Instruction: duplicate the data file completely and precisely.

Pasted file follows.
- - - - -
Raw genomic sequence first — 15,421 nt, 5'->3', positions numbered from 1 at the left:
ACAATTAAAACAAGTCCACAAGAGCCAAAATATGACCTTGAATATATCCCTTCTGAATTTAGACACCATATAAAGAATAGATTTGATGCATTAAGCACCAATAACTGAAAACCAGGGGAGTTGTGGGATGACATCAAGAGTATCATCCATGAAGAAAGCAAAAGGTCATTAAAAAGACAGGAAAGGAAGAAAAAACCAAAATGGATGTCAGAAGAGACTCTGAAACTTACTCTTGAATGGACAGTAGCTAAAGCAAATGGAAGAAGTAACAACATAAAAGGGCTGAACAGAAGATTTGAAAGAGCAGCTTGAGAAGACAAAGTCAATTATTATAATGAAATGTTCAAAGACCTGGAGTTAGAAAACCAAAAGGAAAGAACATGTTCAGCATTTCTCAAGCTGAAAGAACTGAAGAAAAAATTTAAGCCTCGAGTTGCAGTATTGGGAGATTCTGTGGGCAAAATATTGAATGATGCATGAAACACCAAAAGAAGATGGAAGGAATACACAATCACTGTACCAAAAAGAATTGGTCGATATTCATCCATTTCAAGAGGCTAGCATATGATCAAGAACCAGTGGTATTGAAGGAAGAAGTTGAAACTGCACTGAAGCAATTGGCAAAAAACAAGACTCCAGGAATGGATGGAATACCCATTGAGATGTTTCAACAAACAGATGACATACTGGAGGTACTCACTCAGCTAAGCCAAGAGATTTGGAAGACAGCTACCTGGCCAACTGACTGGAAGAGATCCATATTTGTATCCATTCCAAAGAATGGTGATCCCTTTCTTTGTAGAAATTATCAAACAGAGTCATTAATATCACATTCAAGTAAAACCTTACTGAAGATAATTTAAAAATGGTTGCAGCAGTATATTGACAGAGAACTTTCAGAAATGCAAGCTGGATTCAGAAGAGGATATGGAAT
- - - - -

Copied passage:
Raw genomic sequence first — 15,421 nt, 5'->3', positions numbered from 1 at the left:
ACAATTAAAACAAGTCCACAAGAGCCAAAATATGACCTTGAATATATCCCTTCTGAATTTAGACACCATATAAAGAATAGATTTGATGCATTAAGCACCAATAACTGAAAACCAGGGGAGTTGTGGGATGACATCAAGAGTATCATCCATGAAGAAAGCAAAAGGTCATTAAAAAGACAGGAAAGGAAGAAAAAACCAAAATGGATGTCAGAAGAGACTCTGAAACTTACTCTTGAATGGACAGTAGCTAAAGCAAATGGAAGAAGTAACAACATAAAAGGGCTGAACAGAAGATTTGAAAGAGCAGCTTGAGAAGACAAAGTCAATTATTATAATGAAATGTTCAAAGACCTGGAGTTAGAAAACCAAAAGGAAAGAACATGTTCAGCATTTCTCAAGCTGAAAGAACTGAAGAAAAAATTTAAGCCTCGAGTTGCAGTATTGGGAGATTCTGTGGGCAAAATATTGAATGATGCATGAAACACCAAAAGAAGATGGAAGGAATACACAATCACTGTACCAAAAAGAATTGGTCGATATTCATCCATTTCAAGAGGCTAGCATATGATCAAGAACCAGTGGTATTGAAGGAAGAAGTTGAAACTGCACTGAAGCAATTGGCAAAAAACAAGACTCCAGGAATGGATGGAATACCCATTGAGATGTTTCAACAAACAGATGACATACTGGAGGTACTCACTCAGCTAAGCCAAGAGATTTGGAAGACAGCTACCTGGCCAACTGACTGGAAGAGATCCATATTTGTATCCATTCCAAAGAATGGTGATCCCTTTCTTTGTAGAAATTATCAAACAGAGTCATTAATATCACATTCAAGTAAAACCTTACTGAAGATAATTTAAAAATGGTTGCAGCAGTATATTGACAGAGAACTTTCAGAAATGCAAGCTGGATTCAGAAGAGGATATGGAAT